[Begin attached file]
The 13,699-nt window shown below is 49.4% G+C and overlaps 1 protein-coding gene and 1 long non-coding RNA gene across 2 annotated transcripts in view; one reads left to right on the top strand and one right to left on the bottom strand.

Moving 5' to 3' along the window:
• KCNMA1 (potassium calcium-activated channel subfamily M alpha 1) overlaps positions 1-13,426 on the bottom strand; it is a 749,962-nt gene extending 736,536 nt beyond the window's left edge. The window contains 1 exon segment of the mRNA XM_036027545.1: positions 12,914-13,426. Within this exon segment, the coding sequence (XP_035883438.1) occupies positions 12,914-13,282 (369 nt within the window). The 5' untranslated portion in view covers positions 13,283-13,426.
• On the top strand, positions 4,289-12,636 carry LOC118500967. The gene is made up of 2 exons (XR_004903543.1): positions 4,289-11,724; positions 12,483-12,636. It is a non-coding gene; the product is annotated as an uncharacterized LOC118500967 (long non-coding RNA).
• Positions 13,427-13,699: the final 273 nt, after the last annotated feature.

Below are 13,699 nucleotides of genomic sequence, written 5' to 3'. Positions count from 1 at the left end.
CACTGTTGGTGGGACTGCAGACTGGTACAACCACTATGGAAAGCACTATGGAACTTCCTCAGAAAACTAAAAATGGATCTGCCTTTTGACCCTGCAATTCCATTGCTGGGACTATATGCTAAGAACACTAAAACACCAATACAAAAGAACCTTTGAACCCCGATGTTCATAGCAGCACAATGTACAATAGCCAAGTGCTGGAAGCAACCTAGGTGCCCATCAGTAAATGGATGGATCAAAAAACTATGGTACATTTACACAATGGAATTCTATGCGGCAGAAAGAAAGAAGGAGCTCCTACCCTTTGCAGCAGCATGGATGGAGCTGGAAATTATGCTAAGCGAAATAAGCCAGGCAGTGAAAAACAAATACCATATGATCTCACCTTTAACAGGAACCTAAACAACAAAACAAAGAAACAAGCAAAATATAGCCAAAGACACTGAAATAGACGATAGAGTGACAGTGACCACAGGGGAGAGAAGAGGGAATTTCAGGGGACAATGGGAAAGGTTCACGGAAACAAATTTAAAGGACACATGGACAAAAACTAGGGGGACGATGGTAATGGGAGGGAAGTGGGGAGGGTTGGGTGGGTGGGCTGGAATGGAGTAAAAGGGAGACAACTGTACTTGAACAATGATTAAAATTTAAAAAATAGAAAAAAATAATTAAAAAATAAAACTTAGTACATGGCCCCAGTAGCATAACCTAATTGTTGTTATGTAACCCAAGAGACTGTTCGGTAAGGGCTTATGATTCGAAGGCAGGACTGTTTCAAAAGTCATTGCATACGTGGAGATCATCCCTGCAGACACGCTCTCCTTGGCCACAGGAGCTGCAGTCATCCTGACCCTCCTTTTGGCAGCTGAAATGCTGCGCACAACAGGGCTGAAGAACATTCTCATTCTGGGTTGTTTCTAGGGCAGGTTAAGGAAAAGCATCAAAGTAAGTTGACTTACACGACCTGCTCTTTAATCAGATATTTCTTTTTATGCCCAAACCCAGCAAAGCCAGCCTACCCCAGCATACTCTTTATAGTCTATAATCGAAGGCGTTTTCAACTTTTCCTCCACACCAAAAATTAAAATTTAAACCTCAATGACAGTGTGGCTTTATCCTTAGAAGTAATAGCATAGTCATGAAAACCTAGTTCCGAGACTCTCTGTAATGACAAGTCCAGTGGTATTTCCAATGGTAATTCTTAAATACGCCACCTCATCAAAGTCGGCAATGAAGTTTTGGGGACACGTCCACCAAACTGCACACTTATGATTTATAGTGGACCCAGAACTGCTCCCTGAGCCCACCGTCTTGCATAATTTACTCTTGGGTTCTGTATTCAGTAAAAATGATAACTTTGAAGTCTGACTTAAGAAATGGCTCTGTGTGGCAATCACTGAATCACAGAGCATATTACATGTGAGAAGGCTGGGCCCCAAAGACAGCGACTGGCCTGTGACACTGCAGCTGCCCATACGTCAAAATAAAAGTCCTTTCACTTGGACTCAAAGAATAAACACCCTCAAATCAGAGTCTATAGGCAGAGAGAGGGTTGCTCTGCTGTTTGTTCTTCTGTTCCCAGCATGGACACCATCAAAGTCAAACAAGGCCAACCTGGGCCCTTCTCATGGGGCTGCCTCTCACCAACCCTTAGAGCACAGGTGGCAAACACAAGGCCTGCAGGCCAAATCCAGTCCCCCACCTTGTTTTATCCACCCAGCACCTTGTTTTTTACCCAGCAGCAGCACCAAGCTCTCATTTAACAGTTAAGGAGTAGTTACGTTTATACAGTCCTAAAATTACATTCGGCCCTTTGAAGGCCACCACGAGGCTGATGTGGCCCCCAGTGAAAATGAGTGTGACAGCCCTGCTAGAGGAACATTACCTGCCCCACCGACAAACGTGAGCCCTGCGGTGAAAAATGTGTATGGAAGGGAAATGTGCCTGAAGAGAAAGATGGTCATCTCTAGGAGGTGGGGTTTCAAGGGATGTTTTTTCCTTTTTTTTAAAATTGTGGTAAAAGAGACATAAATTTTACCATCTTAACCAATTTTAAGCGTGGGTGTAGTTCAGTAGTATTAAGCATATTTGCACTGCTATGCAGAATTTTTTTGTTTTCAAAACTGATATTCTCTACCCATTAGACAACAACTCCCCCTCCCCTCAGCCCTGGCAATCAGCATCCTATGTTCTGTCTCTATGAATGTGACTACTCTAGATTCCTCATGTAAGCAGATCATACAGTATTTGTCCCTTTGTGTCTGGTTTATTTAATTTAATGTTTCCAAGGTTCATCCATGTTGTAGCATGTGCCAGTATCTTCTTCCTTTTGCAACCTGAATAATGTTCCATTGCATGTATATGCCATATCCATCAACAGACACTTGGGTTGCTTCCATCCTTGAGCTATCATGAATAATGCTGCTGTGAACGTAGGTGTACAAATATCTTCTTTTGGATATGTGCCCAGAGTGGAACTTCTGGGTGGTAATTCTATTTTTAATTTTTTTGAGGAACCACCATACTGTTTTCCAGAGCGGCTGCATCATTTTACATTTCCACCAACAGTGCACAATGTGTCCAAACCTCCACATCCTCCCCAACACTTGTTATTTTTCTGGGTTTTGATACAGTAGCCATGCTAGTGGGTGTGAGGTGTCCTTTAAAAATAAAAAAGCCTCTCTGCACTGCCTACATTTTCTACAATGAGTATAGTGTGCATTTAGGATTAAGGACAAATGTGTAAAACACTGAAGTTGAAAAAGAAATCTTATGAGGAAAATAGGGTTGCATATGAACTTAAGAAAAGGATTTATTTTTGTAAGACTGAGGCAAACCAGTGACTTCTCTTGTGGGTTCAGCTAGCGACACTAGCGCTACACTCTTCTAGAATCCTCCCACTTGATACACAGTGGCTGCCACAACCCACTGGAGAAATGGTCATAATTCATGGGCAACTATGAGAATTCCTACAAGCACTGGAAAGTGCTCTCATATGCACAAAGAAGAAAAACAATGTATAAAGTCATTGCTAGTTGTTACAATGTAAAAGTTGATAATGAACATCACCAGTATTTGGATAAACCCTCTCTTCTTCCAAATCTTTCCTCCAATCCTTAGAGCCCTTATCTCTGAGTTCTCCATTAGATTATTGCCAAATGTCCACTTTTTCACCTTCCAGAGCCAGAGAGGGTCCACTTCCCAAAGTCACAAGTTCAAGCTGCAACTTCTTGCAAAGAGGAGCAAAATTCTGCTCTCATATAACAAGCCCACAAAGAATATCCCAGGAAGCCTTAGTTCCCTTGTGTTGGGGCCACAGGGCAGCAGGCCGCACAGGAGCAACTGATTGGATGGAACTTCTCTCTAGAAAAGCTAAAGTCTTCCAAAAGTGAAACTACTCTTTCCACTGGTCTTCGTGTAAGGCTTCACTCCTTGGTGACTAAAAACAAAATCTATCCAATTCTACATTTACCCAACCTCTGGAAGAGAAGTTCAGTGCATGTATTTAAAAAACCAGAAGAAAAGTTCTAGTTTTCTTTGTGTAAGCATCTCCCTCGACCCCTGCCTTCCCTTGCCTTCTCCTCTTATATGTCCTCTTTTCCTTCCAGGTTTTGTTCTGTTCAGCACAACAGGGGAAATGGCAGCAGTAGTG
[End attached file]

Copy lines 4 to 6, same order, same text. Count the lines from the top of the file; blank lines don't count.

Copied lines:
• On the top strand, positions 4,289-12,636 carry LOC118500967. The gene is made up of 2 exons (XR_004903543.1): positions 4,289-11,724; positions 12,483-12,636. It is a non-coding gene; the product is annotated as an uncharacterized LOC118500967 (long non-coding RNA).
• Positions 13,427-13,699: the final 273 nt, after the last annotated feature.

Below are 13,699 nucleotides of genomic sequence, written 5' to 3'. Positions count from 1 at the left end.